The $30 million building will be six stories and 118,000 square feet. The Columbian expects to occupy the first four floors, with a portion of the ground floor available for retail space. The top two floors will be made available for office lease.

The building will allow The Columbian to directly contribute to the vitality of downtown Vancouver, said Campbell.

"Downtown Vancouver is a very exciting place to be building in right now," said Campbell. "There is a lot of enthusiasm and excitement about the core of the city."

Though it will serve as the newspaper’s home, Campbell said the building is not a single-purpose facility, but a flexible commercial office space.

"It has a degree of flexibility that doesn’t exist in the building we are in," he said. "There is a need for all businesses to be resilient and flexible to change."

The business took advantage of the opportunity to customize its own space from the ground up.

"Whenever you can start with a clean sheet of paper and design specific to the needs of the company it is so much better to do that," said Campbell.

The building’s wiring and electronic infrastructure will be "beefy," said Campbell.

"We are in the information business, and we move a lot of large files all over the building," he said.

The Columbian’s space will also include a photo studio.

A significant feature of the building is its ability to withstand natural disasters.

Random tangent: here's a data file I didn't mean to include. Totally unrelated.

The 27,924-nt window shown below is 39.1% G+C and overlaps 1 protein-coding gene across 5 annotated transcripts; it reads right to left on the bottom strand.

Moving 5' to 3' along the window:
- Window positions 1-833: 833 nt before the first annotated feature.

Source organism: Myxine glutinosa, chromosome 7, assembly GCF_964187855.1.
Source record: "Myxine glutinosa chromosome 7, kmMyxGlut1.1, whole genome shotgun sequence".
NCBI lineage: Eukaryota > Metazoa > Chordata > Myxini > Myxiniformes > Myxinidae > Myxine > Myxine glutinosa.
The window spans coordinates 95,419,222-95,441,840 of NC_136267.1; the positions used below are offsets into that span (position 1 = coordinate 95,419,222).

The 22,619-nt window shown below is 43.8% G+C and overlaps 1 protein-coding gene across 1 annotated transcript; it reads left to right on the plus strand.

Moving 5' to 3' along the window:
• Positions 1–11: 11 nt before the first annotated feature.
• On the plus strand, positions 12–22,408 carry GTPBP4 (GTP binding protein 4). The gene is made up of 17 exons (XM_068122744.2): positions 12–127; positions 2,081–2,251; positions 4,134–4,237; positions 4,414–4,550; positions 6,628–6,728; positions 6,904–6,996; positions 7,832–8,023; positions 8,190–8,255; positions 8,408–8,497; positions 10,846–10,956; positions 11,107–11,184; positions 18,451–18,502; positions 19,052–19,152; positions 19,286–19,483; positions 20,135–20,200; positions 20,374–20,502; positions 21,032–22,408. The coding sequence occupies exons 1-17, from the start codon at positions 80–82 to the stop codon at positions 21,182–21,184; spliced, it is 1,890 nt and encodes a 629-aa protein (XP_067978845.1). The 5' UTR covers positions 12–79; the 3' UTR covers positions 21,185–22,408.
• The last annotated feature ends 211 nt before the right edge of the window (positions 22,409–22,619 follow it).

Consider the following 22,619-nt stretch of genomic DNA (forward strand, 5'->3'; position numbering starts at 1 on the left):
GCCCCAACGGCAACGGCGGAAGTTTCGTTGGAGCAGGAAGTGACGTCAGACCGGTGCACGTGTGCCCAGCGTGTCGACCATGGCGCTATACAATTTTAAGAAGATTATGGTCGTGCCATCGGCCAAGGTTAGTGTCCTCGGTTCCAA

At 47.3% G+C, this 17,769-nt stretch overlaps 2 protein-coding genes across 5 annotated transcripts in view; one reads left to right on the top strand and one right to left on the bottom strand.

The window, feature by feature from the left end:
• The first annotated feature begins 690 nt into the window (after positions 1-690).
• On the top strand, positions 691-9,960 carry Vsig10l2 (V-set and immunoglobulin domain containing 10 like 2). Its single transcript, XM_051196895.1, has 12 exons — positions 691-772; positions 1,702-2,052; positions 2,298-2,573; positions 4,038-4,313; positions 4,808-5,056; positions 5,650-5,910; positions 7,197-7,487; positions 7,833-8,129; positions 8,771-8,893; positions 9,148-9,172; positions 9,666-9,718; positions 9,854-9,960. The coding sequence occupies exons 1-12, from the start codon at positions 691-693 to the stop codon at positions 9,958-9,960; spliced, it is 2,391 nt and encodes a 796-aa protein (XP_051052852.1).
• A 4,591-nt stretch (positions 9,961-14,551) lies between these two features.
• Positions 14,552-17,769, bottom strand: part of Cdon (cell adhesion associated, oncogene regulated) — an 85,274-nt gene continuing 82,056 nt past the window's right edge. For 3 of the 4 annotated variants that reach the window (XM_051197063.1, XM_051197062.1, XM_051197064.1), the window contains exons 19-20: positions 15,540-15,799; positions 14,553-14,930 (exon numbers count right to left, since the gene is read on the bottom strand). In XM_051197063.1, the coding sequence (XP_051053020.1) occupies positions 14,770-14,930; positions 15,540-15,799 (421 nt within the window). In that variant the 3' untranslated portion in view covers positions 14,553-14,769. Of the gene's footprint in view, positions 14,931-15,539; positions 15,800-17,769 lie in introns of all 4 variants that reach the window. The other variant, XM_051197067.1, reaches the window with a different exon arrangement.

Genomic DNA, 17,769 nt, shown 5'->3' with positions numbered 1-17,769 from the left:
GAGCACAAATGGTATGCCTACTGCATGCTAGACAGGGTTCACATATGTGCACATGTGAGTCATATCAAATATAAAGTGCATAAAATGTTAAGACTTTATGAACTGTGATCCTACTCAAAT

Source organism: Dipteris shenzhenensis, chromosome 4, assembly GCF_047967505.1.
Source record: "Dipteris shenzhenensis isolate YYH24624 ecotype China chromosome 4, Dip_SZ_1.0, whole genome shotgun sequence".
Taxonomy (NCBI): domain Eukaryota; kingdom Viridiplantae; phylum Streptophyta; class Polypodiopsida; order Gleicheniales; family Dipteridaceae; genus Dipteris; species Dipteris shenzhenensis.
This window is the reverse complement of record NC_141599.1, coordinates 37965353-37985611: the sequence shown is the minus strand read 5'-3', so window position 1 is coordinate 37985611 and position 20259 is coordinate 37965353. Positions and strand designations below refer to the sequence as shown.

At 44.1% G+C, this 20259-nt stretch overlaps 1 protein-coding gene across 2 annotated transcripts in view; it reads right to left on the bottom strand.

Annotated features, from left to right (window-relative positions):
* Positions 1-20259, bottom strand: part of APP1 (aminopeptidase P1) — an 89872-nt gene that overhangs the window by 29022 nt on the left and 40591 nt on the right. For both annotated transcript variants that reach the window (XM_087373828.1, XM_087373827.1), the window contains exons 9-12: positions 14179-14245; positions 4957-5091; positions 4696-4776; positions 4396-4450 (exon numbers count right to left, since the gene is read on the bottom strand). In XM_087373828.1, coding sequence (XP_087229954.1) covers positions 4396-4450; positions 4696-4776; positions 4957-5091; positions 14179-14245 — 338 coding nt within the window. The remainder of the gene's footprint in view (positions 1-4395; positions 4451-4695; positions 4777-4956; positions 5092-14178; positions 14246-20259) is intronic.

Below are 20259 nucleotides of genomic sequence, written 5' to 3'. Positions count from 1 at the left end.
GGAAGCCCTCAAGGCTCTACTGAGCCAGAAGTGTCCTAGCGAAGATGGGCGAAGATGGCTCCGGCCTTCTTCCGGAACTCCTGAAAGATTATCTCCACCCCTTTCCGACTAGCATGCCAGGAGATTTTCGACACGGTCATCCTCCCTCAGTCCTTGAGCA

Dan Armstrong, project superintendent for general contractor Howard S. Wright Construction Co., said stronger membranes and connections and a brace-frame construction will add to the integrity of the building.

A significant generator will also be built into the facility.

"We are a daily newspaper," said Campbell. "We need to make sure that we are not out of business for two or three days if a major earthquake were to strike."

The strengthened construction will also ensure the longevity of the building.

"It’s built to survive beyond the normal longevity," said Armstrong. "The Campbell family wanted a building with staying power that would last into the next century."

Sustainability was sought in the design of the building through environmentally friendly features. Topping the list is a groundwater-source heat pump that will use groundwater to heat and cool the building. Groundwater pumped from 80 to 130 feet will be sent through heat exchangers and then re-injected back into the ground. The groundwater consistently remains 55 degrees and will be used for pre-heating and reduce or eliminate the need for conventional air conditioning.